Thursday, November 10, 2016

Publishing advice

Jason Brennan has written some advice on how to publish, especially if you are a graduate student. It looks like pretty useful advice for its target audience, but it also cries out for parody. Hence the following:

Productive in Publishing: Some Advice for Academics, Especially Graduate Students

1. Meta: Make sure you are dispassionate
a. “Publish or perish” is misleading. You might die on the inside because of an obsession with publishing
b. Publishing is not the point of being an academic. That would be learning, thinking, and, above all, teaching.
c. Don’t become someone concerned primarily with your own fun and energy. It isn’t all about you. In fact, discipleship might be a good way to go: pick a giant and try standing on its shoulders.

2. Don’t let the important take precedence over the urgent
a. Do what you have to do now first, then write. Because the urgent is urgent.
b. Prep more. Teaching is your job and a way to reach far more people than publishing 
c. Never sacrifice other important things to get research done. You aren’t curing cancer

3. Write every weekday, if you have a job and life that affords you this luxury 
a. But don’t time yourself or keep a log. Stay human

4. Take breaks, enjoy treats
a. Coffee, naps, and exercise might actually help you be more productive

5. Read, don’t write

6. Write first, edit second.
OK, I actually agree with this one. At least, it is what I currently do. I suspect it might sometimes result in less good work, though, because not every flaw necessarily gets edited out

7. Don’t talk to your hairdresser about philosophy
a. “Any philosophy that can be put in a nutshell deserves to be,” Hilary Putnam
b. “Everything should be made as simple as possible but not simpler,” Albert Einstein

8. Try to stay focused on one or, at most, two projects at a time
a. When you get stuck, read more or think more. “Go the bloody hard way,” Ludwig Wittgenstein
b. Keep your head as clear as possible at all times

9. Sometimes you will have 3 things under review, sometimes nothing. That’s how it goes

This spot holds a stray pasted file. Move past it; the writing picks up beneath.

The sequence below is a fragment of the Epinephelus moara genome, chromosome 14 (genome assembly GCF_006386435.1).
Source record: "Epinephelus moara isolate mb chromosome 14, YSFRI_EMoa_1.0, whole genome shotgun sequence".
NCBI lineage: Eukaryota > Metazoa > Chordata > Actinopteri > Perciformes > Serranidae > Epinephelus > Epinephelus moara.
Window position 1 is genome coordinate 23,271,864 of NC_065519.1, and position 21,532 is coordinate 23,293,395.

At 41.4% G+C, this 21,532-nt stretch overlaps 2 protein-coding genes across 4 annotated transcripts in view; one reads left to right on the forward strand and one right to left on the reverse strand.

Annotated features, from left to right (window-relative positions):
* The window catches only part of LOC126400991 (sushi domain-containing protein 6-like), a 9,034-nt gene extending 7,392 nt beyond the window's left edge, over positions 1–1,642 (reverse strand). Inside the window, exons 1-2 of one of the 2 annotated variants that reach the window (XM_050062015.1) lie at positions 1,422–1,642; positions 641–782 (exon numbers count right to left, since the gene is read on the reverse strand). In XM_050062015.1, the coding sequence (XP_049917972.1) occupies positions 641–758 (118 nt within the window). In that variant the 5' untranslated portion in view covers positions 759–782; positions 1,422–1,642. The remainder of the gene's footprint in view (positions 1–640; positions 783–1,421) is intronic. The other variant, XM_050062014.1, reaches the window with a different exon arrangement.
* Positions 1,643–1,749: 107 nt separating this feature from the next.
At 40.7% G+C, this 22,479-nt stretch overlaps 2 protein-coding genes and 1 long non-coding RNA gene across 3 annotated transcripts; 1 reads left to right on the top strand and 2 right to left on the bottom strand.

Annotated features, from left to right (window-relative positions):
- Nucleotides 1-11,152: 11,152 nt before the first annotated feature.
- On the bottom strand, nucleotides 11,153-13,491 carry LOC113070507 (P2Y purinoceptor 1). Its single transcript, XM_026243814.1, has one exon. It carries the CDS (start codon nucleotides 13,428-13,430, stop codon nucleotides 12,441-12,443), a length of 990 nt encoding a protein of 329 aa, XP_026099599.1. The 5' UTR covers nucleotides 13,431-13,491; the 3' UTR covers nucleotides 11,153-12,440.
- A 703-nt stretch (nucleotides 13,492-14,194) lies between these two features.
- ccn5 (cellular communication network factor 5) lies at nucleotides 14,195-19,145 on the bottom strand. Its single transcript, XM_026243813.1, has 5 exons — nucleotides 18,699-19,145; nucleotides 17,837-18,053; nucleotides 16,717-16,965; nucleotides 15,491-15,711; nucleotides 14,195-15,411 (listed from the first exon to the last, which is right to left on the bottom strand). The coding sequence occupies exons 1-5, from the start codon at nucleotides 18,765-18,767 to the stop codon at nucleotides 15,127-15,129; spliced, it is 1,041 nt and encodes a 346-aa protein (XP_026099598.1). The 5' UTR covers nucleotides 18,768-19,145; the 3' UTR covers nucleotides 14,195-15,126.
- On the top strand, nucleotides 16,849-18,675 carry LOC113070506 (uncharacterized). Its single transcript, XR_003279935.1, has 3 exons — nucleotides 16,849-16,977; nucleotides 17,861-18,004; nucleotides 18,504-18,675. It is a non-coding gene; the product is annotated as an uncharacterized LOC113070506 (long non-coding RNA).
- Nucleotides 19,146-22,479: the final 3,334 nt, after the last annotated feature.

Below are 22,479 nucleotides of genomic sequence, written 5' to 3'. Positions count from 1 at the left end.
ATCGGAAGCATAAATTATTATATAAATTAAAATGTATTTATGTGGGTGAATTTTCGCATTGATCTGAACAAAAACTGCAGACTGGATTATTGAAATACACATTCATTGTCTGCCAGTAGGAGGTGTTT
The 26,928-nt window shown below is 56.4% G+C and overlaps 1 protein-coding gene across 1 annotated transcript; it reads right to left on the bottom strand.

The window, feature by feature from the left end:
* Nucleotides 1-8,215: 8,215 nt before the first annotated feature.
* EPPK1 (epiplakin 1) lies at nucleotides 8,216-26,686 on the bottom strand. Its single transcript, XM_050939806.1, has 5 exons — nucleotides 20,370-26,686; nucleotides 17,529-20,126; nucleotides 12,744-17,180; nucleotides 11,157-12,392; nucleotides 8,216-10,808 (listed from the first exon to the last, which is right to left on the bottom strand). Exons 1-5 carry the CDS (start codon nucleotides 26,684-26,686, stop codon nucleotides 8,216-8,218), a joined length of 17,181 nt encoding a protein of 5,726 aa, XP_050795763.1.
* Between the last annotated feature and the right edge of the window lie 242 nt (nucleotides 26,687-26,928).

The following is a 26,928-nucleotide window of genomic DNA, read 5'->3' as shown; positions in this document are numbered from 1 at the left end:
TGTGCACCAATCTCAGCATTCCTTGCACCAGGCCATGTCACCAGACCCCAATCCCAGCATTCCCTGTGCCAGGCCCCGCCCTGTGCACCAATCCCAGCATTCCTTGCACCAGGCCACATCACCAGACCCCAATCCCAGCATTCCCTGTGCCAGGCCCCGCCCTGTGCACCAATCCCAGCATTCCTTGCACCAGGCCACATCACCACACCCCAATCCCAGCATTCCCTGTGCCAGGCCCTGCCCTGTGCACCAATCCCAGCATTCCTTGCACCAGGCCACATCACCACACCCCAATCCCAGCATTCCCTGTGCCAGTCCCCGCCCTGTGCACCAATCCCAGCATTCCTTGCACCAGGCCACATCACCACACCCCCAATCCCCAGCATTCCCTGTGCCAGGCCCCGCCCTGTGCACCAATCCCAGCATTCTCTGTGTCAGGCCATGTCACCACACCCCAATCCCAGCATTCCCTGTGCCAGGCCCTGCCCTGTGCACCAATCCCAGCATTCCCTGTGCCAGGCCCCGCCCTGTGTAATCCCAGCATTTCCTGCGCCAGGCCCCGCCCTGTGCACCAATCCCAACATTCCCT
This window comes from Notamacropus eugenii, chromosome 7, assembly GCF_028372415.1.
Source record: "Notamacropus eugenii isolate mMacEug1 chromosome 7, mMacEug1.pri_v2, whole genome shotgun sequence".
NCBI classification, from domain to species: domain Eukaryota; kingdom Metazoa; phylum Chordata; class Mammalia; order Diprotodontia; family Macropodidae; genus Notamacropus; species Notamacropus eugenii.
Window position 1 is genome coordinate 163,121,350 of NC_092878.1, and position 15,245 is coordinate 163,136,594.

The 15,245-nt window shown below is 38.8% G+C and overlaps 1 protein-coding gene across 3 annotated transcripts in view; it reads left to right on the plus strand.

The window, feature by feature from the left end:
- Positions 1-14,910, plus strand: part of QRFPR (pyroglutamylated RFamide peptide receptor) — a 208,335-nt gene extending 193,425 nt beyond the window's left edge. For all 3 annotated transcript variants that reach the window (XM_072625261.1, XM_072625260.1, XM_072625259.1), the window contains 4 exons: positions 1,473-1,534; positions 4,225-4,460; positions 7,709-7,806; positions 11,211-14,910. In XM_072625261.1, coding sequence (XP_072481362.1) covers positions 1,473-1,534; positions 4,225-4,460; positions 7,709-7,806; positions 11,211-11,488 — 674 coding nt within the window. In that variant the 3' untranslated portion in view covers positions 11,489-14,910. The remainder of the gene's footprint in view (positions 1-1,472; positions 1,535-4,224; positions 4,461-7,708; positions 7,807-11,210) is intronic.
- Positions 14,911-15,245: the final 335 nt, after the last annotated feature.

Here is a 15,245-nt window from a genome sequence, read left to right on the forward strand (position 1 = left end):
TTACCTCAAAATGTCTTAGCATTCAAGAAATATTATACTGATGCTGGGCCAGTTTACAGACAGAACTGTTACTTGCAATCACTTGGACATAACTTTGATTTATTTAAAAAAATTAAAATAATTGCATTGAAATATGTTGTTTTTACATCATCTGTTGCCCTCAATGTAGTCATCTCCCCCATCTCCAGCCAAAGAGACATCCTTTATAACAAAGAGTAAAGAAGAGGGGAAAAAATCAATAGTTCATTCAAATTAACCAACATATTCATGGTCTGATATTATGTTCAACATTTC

10. Some articles are like term papers, some are not. Write whatever kind suits what you have to say

11. Work with the best advisor you can, the one you will learn from the most 
a. Philosophy is not a pre-professional degree. Don’t treat it like one

12. You don’t work best under pressure. Unless you do
a. I don’t know you, nor does Jason Brennan

13. Once you have a hammer, pound in multiple nails
a. Unless, you know, no nails are called for

14. Publishing in grad school is not easy, as experience shows

15. Book publishing might seem to be a catch-22, and yet people publish books. So maybe it isn’t

16. Read stuff other than philosophy
a. Philosophers often rely on mistaken assumptions about other fields; easy to spot once you know other fields, and then you have an opening for new work

b. So simply master multiple fields and publishing will be a breeze

17. Don’t write like a grad student. Be someone else. Or be one of those grad students for whom publishing is easy

18. Read your papers out loud. Rewrite until they sound good. Or re-read until they sound good. Maybe try reading in a different accent

19. You do not have to sell the paper. This is philosophy

20. A good dissertation might still be better, and a done dissertation is not necessarily a good dissertation

21. For our last job, we got about 150 applications. I threw out all applications without evidence of good teaching



  2. ... you must be reading my manuscript again.